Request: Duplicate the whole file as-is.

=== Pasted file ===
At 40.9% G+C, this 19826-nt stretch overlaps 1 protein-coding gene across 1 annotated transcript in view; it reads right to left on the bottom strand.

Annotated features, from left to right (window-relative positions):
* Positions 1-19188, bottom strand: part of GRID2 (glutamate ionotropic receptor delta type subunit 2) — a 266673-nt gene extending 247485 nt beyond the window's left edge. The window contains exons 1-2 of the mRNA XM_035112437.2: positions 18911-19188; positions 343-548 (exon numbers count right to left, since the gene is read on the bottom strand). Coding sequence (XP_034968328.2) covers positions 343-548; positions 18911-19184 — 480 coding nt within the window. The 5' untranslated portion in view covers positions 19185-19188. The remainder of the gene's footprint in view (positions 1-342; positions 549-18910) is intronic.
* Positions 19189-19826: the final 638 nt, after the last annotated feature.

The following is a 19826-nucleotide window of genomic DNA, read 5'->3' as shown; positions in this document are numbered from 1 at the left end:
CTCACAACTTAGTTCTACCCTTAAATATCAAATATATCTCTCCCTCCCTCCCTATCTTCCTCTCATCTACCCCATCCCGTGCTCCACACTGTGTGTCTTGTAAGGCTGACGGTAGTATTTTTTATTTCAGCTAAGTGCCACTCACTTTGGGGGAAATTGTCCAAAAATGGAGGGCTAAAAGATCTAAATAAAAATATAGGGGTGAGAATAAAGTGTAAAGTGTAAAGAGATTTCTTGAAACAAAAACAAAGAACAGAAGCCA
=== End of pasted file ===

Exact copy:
At 40.9% G+C, this 19826-nt stretch overlaps 1 protein-coding gene across 1 annotated transcript in view; it reads right to left on the bottom strand.

Annotated features, from left to right (window-relative positions):
* Positions 1-19188, bottom strand: part of GRID2 (glutamate ionotropic receptor delta type subunit 2) — a 266673-nt gene extending 247485 nt beyond the window's left edge. The window contains exons 1-2 of the mRNA XM_035112437.2: positions 18911-19188; positions 343-548 (exon numbers count right to left, since the gene is read on the bottom strand). Coding sequence (XP_034968328.2) covers positions 343-548; positions 18911-19184 — 480 coding nt within the window. The 5' untranslated portion in view covers positions 19185-19188. The remainder of the gene's footprint in view (positions 1-342; positions 549-18910) is intronic.
* Positions 19189-19826: the final 638 nt, after the last annotated feature.

The following is a 19826-nucleotide window of genomic DNA, read 5'->3' as shown; positions in this document are numbered from 1 at the left end:
CTCACAACTTAGTTCTACCCTTAAATATCAAATATATCTCTCCCTCCCTCCCTATCTTCCTCTCATCTACCCCATCCCGTGCTCCACACTGTGTGTCTTGTAAGGCTGACGGTAGTATTTTTTATTTCAGCTAAGTGCCACTCACTTTGGGGGAAATTGTCCAAAAATGGAGGGCTAAAAGATCTAAATAAAAATATAGGGGTGAGAATAAAGTGTAAAGTGTAAAGAGATTTCTTGAAACAAAAACAAAGAACAGAAGCCA